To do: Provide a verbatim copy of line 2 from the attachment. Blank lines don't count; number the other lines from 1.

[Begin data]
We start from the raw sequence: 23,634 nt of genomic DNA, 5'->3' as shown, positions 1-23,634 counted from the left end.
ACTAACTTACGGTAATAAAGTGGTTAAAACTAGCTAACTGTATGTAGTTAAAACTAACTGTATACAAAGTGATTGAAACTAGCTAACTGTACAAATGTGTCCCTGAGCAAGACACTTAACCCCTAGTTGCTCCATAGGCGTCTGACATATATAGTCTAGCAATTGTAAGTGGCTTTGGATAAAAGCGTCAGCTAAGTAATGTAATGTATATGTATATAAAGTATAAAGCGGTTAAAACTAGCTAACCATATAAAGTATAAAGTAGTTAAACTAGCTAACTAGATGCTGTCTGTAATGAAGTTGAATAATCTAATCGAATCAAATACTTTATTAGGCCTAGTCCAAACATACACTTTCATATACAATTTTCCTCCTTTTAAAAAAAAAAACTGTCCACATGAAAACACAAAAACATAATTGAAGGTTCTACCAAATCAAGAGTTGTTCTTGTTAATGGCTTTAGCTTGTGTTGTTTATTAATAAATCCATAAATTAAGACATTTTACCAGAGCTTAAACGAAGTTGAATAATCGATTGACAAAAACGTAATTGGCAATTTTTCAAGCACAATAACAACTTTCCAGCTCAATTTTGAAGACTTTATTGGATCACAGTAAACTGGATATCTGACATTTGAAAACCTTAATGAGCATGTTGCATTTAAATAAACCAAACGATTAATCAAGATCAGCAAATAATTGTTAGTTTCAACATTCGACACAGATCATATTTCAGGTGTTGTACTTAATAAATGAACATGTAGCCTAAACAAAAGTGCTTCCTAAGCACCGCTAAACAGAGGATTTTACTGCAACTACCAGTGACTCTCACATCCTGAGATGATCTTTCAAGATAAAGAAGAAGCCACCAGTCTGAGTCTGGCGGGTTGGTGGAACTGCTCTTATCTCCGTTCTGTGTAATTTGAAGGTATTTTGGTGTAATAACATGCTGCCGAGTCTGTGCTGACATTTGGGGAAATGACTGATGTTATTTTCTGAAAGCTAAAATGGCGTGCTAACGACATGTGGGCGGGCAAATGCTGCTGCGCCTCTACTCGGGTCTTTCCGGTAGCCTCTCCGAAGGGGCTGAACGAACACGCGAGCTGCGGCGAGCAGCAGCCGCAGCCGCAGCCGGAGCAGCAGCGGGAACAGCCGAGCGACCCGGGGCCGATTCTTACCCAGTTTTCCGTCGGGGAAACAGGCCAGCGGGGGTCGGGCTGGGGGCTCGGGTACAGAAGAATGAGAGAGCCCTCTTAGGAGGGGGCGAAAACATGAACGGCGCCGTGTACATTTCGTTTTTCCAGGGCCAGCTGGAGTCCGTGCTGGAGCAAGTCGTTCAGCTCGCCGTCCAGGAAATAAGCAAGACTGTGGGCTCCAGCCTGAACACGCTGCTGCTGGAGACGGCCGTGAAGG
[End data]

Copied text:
ACTAACTTACGGTAATAAAGTGGTTAAAACTAGCTAACTGTATGTAGTTAAAACTAACTGTATACAAAGTGATTGAAACTAGCTAACTGTACAAATGTGTCCCTGAGCAAGACACTTAACCCCTAGTTGCTCCATAGGCGTCTGACATATATAGTCTAGCAATTGTAAGTGGCTTTGGATAAAAGCGTCAGCTAAGTAATGTAATGTATATGTATATAAAGTATAAAGCGGTTAAAACTAGCTAACCATATAAAGTATAAAGTAGTTAAACTAGCTAACTAGATGCTGTCTGTAATGAAGTTGAATAATCTAATCGAATCAAATACTTTATTAGGCCTAGTCCAAACATACACTTTCATATACAATTTTCCTCCTTTTAAAAAAAAAAACTGTCCACATGAAAACACAAAAACATAATTGAAGGTTCTACCAAATCAAGAGTTGTTCTTGTTAATGGCTTTAGCTTGTGTTGTTTATTAATAAATCCATAAATTAAGACATTTTACCAGAGCTTAAACGAAGTTGAATAATCGATTGACAAAAACGTAATTGGCAATTTTTCAAGCACAATAACAACTTTCCAGCTCAATTTTGAAGACTTTATTGGATCACAGTAAACTGGATATCTGACATTTGAAAACCTTAATGAGCATGTTGCATTTAAATAAACCAAACGATTAATCAAGATCAGCAAATAATTGTTAGTTTCAACATTCGACACAGATCATATTTCAGGTGTTGTACTTAATAAATGAACATGTAGCCTAAACAAAAGTGCTTCCTAAGCACCGCTAAACAGAGGATTTTACTGCAACTACCAGTGACTCTCACATCCTGAGATGATCTTTCAAGATAAAGAAGAAGCCACCAGTCTGAGTCTGGCGGGTTGGTGGAACTGCTCTTATCTCCGTTCTGTGTAATTTGAAGGTATTTTGGTGTAATAACATGCTGCCGAGTCTGTGCTGACATTTGGGGAAATGACTGATGTTATTTTCTGAAAGCTAAAATGGCGTGCTAACGACATGTGGGCGGGCAAATGCTGCTGCGCCTCTACTCGGGTCTTTCCGGTAGCCTCTCCGAAGGGGCTGAACGAACACGCGAGCTGCGGCGAGCAGCAGCCGCAGCCGCAGCCGGAGCAGCAGCGGGAACAGCCGAGCGACCCGGGGCCGATTCTTACCCAGTTTTCCGTCGGGGAAACAGGCCAGCGGGGGTCGGGCTGGGGGCTCGGGTACAGAAGAATGAGAGAGCCCTCTTAGGAGGGGGCGAAAACATGAACGGCGCCGTGTACATTTCGTTTTTCCAGGGCCAGCTGGAGTCCGTGCTGGAGCAAGTCGTTCAGCTCGCCGTCCAGGAAATAAGCAAGACTGTGGGCTCCAGCCTGAACACGCTGCTGCTGGAGACGGCCGTGAAGG